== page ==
by Jonathan Bannister (@j_utah)
There’s something off about the way Broken Rope begins; like the feeling one gets watching the opening of Blue Velvet. Except maybe a Blue Velvet that was directed by Kubrick. Things seem idyllic enough, but under the surface something is horribly wrong. Only this isn’t a David Lynch or Kubrick film, it’s a David Vassalotti (of Merchandise) album. A genre-less collection of songs free of any noticeable constraints, except those Vassalotti has no doubt imposed upon himself. At times the album is all gristle and throb, and at other times it is like listening to the apocrypha for the neon bible. Vassalotti goes where he wishes and is beholden to no firm set of ideas.
Vassalotti is perhaps best known as a member of Merchandise. And while Merchandise themselves are no strangers to following whatever sounds the writing asks of them, it would be easy enough to classify Broken Rope as a typical solo project with the feel of a songwriter trying all the things that wouldn’t fit with their main project. But as we pull away from the record stores and become listeners online, with any album at the ready, are solo albums still the playground for the different? Is genre just another outdated idea? Maybe its less about things not sounding the same versus not fitting thematically? Something as jarring as "Moly Kitezh" sitting next to songs like "Ines de Castro" and "Sarah Sings" doesn’t feel weird anymore. It’s just another curated playlist sequenced to take us on a journey. As our listening becomes more fluid, why should the album stay static? Or maybe branching off to do a solo album isn’t about wanting to try something new so much as it is about wanting to work alone? The limits of a band are usually found in it being a collaborative process and so instead of a solo album being a place to try new sounds or themes, it’s a place to go it alone, to be fully in control.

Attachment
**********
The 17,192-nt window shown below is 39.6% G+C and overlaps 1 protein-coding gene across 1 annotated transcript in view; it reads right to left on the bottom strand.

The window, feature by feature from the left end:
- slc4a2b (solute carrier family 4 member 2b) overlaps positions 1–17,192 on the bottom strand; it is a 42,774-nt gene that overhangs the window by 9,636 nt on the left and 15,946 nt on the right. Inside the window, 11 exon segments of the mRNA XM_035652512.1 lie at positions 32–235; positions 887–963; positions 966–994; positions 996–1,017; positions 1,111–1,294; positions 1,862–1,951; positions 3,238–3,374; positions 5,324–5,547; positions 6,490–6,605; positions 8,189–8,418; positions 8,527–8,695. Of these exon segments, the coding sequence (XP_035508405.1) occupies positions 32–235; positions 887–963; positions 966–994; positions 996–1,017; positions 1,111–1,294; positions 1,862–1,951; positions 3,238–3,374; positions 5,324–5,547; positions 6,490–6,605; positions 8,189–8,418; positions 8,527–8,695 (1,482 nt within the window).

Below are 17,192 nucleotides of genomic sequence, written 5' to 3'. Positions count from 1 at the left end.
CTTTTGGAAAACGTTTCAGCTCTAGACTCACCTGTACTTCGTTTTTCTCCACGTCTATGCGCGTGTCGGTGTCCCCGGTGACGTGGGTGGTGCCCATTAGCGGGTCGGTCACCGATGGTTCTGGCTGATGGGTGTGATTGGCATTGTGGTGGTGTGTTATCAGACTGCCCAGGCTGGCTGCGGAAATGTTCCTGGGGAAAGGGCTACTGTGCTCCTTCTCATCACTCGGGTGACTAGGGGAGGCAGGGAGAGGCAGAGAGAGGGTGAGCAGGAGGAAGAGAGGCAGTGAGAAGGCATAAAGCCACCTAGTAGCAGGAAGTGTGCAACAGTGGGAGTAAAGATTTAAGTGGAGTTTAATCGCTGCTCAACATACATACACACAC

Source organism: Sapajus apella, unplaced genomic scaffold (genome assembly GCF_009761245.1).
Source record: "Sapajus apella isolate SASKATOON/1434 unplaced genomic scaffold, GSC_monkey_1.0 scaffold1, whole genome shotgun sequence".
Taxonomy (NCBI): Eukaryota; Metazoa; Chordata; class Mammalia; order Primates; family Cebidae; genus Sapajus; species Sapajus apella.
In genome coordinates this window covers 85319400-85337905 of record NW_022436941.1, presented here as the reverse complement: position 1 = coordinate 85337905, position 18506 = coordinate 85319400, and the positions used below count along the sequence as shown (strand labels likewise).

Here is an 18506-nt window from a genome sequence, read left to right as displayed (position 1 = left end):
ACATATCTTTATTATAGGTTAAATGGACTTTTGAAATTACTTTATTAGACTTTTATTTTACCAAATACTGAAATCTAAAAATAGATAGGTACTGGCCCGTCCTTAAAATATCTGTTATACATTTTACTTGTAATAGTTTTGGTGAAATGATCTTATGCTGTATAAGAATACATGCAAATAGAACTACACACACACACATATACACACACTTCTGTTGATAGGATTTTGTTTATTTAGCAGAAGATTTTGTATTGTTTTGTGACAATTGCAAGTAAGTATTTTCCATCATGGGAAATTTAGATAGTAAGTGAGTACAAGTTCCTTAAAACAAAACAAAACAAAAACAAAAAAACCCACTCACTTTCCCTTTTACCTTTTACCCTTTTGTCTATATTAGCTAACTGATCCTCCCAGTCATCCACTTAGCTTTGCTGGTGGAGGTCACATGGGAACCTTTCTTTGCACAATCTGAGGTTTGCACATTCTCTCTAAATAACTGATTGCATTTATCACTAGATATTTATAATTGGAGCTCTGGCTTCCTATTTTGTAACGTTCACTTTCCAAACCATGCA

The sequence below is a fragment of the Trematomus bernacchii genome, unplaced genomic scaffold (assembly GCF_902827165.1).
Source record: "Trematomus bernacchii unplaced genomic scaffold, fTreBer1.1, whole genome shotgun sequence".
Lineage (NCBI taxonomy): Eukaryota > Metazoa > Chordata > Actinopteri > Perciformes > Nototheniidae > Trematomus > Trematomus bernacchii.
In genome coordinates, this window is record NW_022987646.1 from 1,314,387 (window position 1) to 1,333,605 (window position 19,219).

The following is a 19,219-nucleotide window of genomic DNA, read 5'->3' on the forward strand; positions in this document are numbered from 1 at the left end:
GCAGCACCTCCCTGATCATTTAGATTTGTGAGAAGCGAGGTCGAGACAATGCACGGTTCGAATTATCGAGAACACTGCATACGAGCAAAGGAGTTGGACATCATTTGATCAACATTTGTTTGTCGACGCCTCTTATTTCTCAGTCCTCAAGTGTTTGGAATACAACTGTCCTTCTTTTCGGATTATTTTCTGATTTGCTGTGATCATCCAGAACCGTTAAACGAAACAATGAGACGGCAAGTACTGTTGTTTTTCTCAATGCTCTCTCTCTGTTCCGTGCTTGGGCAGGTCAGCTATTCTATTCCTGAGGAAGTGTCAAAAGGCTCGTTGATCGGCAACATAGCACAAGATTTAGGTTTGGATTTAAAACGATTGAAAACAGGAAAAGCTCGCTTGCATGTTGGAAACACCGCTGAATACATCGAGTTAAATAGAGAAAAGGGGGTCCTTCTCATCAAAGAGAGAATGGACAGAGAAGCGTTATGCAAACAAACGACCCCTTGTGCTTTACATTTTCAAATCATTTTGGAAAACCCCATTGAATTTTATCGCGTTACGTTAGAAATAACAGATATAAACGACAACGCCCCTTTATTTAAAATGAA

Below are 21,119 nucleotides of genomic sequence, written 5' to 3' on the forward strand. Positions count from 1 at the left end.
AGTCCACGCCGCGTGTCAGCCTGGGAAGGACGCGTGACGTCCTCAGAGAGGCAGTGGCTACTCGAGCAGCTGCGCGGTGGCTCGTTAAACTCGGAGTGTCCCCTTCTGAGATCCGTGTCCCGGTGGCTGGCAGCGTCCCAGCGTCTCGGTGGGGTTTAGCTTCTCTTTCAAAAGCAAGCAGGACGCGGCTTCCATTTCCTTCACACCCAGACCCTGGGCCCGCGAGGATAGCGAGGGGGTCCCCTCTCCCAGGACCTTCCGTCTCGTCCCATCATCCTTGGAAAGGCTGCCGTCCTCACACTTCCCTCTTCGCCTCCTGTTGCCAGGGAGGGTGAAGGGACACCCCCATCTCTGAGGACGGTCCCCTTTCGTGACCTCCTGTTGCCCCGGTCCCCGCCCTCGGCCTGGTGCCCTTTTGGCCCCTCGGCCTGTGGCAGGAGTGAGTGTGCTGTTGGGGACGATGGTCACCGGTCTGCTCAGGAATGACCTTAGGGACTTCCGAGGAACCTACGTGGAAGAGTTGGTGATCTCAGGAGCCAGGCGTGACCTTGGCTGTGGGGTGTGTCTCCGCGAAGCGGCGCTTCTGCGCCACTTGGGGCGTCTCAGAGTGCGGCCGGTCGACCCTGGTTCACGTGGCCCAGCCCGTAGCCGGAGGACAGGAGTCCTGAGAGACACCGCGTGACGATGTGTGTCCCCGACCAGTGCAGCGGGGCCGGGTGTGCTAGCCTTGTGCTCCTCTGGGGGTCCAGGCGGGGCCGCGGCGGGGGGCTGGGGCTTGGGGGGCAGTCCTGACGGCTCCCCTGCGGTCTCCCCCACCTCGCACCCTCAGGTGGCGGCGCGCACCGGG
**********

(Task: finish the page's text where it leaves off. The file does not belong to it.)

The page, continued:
Broken Rope is truly a solo project. Written, recorded, performed, and produced by Vassalotti himself in his home. It’s also a passion project, dealing with interests specific to Vassalotti like Portuguese history, Russian folklore, and Spanish poetry. Things a former English/American Lit Major would find interesting. And while these are interesting fun facts to read from a press release, does any of these disparate pieces add up to an engaging and worthwhile listening experience for anyone but Vassalotti? The answer is yes.
“Drawn and Quartered” with its swagger strutting from the speakers. “Ines de Castro” feels like the demo version of a new wave classic thought to have been lost forever. The dust breaking off the quarter inch tape as it plays through for the first time in forever, the dust actually adding to the sound. The back porch acoustics of “Sarah Sings” complete with dog sounds that lead into the industrial clang of “The Dogs.” Different as it all may seem, there is a cohesion. It feels right together. It’s not always an easy listen. It will challenge you and take up space in your ears. What started as something to have on while working will quickly demand more from you. It’s an album not content with being background noise. “Maly Kitezh" especially might have you frantically looking for the volume control lest you scare the dinner guests.
The album is an unsettling listen. But then again these are unsettling times. One benefits from listening to the album as a whole unit versus diving into the middle. The instrumental tracks take on the feel of a Greek chorus, directing our attention, summing up what has come before, and previewing what is to come. It all ends with the title track. A song that has the feel of summation; of going through the dark tunnel and coming out the other side to a bright new day. It’s a journey that has been strictly set up by Vasalotti and one that rewards those who take the trip. Cue the end credits.